Borrowers beware: Almost two-thirds of lenders are ‘unprepared’ for Consumer Duty
A new survey has revealed that the majority of lenders are not ready or are, at best, underprepared for the Customer Duty deadline in July.
A survey of 100 lenders by transaction analytics firm Fuse has revealed that 55% of lenders are not ready for the new regulations and 65% of lenders have not fully reviewed the new regulations.
A total of 61% also admitted that they will need to seek external expertise to meet regulatory requirements.
The FCA’s Consumer Duty, which comes into force at the end of July 2023, requires lenders to be able to ensure customers outcomes are being met. They must also provide evidence that vulnerable customers are achieving fair outcomes.
Despite the lack of preparation, the majority see Consumer Duty as a positive step on the road to better customer service, with more than three-quarters (77%) of lenders believing that the new rules are the first step in a long journey to improving borrower outcomes.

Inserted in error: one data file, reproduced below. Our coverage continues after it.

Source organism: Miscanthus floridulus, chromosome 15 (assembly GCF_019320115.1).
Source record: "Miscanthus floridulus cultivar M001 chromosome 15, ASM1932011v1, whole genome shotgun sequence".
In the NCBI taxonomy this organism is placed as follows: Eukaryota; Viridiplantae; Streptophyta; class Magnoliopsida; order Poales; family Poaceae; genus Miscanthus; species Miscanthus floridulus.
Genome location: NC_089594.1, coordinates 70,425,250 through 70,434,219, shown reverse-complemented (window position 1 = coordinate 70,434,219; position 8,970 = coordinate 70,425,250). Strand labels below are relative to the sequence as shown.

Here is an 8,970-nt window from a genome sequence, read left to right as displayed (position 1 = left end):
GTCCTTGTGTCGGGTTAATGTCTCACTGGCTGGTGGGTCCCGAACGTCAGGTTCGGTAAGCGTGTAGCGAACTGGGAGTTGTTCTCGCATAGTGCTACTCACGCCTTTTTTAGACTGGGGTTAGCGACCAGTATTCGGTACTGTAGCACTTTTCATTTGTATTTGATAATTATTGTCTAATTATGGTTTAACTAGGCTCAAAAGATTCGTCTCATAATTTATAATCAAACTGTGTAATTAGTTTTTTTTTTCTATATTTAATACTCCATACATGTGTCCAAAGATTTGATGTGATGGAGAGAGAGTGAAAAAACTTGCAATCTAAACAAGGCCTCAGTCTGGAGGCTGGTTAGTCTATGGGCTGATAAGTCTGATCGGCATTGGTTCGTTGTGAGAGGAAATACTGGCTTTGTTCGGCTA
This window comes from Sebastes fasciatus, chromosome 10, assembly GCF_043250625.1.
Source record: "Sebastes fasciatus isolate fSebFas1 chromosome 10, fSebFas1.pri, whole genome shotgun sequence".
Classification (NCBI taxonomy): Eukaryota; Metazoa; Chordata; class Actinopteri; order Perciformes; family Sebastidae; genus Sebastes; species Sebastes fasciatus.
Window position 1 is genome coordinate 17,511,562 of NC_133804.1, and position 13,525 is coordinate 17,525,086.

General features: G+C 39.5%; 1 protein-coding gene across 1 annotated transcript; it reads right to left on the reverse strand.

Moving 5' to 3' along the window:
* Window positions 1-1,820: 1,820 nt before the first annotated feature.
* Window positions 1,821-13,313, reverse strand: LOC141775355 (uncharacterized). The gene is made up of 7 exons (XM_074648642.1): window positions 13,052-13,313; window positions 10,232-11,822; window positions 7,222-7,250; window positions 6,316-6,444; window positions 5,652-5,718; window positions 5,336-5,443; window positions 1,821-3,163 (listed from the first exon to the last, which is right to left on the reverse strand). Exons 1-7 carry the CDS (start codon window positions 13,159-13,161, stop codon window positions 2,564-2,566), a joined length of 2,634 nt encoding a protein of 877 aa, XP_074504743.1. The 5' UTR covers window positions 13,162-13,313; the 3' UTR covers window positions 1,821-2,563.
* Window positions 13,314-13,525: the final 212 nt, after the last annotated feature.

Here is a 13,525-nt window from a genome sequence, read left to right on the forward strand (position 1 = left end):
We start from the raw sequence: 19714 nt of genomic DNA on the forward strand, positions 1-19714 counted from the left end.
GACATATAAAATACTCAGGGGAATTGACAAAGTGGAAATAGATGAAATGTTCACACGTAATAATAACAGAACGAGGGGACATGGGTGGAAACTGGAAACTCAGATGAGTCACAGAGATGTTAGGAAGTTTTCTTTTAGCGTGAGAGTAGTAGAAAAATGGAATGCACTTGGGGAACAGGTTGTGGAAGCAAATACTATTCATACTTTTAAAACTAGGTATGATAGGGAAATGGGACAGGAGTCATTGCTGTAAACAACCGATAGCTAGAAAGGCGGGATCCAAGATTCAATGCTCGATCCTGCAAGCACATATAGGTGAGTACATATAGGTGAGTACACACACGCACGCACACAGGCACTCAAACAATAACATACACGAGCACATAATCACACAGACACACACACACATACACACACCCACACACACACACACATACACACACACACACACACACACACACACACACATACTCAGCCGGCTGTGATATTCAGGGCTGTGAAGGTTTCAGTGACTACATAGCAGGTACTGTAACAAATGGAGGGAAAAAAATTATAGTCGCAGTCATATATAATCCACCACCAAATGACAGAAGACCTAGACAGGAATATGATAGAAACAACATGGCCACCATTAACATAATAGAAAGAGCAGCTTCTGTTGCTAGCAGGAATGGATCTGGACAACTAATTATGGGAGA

However, a clear majority also feel that the new rules are coming at too challenging a time as the cost-of-living crisis continues to bite. Nearly three-quarters (72%) of lenders believe that the regulatory change has come at a financially challenging time for their business and, despite the increasing need for credit, more than a fifth (22%) of lenders say the cost-of-living crisis has already reduced the number of loans provided.
‘Vast majority are unprepared’
Sho Sugihara, CEO and co-founder of Fuse, said: “Lenders are under huge pressure to bring in the much-needed changes the Consumer Duty demands but, less than two months out, it appears the vast majority are unprepared.
“Lenders need more support ahead of the Consumer Duty deadline. With the cost-of-living crisis contributing to a growing consumer reliance on credit, they are performing a critically important role in supporting millions struggling with rising costs.
“In the long term, the Consumer Duty needs to kickstart a transformation across finance to ensure it becomes more personalised and outcomes-driven for borrowers. In order to build a more effective and fairer financial system, lenders should supplement traditional affordability criteria with a more holistic view on whether a product will provide a consumer with good outcomes.”